As wildfire season draws to a close and states across the country are regrouping and revitalizing burned areas in their states, it’s important that we remember and honor the firefighters who put their lives on the line to keep people and homes safe during those fires. While we all know the obvious risks involved with fighting fire in these remote areas what about the risks we can’t see?
Being a wildland firefighter or any kind of firefighter for that matter comes with health risks. The obvious ones come when fighting a live fire, the less obvious ones show up after. These risks can include several different kinds of cancer, PTSD, toxins in the air they breathe, particles in the lungs, and so many others. Awareness around these issues has been slow for the last several years but now more than ever we need to not only educate the public but break the stigma around physical and mental health around being a firefighter.
According to the IAFF (International Association of Fire Fighters),
New research reveals firefighters and paramedics are experiencing Post-Traumatic Stress Disorder (PTSD) at rates comparable to combat veterans and developing cancer in far greater numbers than the general public. However, neither of these hidden hazards is adequately addressed in current protocols for treatment and remediation.
While communities are beyond thankful for the work that firefighters do to keep the communities safe, what in addition can we be doing to support their overall health? Here’s what organizations across the country are putting in place to help take care of those who put everything on the line.
One of the first things that needs to start changing is the conversation around PTSD. This takes place at home, out in the field and in the station. Having open, honest conversations about the things you experience and how that makes you feel is the first step. Chances are if you feel a certain way about a situation, someone else feels the same and needs someone to talk to.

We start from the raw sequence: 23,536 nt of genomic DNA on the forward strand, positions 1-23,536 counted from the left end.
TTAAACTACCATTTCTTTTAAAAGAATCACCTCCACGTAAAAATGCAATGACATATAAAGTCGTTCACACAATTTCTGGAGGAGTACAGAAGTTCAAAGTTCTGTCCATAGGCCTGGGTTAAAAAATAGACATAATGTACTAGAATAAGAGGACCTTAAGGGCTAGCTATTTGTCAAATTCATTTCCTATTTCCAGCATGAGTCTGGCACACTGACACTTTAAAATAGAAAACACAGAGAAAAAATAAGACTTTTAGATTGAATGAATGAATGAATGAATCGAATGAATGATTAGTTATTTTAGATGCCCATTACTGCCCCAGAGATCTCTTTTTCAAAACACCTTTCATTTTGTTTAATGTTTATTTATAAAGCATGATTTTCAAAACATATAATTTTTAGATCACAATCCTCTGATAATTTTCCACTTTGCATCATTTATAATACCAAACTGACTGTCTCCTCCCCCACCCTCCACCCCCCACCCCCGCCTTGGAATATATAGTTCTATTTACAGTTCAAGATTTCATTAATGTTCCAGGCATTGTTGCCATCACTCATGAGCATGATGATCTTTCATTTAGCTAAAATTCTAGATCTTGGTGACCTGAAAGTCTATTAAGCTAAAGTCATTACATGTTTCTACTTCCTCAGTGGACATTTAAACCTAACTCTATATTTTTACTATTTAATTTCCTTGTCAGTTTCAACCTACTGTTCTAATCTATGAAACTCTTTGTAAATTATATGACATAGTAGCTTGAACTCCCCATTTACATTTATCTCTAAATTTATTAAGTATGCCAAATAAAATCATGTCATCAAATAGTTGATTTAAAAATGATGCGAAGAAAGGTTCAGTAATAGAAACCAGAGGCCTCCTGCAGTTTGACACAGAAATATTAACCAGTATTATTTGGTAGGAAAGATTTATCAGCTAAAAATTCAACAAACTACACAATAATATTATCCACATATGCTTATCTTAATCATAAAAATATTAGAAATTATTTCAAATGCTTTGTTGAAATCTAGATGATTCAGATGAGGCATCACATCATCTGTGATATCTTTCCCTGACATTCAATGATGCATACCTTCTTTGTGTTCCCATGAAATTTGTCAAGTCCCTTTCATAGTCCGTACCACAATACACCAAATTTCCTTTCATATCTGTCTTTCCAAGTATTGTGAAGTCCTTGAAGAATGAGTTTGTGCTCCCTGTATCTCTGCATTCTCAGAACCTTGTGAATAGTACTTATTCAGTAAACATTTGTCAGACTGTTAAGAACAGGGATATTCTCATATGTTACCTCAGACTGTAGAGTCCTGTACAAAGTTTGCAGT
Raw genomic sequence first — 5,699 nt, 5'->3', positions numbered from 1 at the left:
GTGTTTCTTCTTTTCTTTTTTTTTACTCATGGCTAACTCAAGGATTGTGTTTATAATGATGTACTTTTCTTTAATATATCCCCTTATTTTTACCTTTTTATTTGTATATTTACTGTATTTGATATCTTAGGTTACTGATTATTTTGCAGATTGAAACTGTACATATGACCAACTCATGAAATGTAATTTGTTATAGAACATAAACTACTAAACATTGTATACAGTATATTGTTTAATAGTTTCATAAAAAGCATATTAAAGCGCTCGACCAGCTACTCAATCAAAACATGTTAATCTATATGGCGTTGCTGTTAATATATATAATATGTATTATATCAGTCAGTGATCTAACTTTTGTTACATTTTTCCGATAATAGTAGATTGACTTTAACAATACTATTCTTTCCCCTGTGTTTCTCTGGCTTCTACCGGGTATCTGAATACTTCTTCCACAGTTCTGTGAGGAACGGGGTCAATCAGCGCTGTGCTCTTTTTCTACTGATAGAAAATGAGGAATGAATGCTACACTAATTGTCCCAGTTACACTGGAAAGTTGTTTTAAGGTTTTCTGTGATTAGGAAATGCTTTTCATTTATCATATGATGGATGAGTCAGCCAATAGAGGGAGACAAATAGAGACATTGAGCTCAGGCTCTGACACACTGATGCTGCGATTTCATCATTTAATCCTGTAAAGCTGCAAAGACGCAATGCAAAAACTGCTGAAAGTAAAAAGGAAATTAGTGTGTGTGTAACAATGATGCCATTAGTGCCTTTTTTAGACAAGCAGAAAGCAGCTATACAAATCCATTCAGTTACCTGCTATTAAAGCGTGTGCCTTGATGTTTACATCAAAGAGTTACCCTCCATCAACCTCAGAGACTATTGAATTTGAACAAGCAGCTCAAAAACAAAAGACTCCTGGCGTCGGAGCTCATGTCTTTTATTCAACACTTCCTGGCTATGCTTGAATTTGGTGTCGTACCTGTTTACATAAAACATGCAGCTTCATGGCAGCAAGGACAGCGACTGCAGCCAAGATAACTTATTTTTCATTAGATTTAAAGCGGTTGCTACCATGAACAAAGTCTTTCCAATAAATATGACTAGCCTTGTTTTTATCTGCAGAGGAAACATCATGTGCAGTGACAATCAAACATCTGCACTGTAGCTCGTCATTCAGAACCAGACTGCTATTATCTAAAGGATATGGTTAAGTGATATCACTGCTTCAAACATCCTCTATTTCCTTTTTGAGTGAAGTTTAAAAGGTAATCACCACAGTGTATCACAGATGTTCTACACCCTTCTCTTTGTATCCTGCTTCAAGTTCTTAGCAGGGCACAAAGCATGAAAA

Another thing that is taking place across the US and Canada are states enacting “presumptive cancer laws that allow for greater access to disability coverage for firefighters stricken with the disease.” This would allow for firefighters that have had occupational exposure to be further supported when they are out of work due to occupational hazards.
Of all the things that we can be doing to help firefighters across the country, one small thing that each and every one of us can do is, thank them. Thank them for their service and commitment, for giving up time and holidays with their family, for putting their minds and bodies through things that we can’t even imagine. Another thing you can do is buy a case of Coors Banquet. For the month of the September, Coors Banquet teams up with the Wildland Firefighter Foundation to support their cause and their firefighters. Do your part, thank a firefighter and drink a cold, Coors Banquet.
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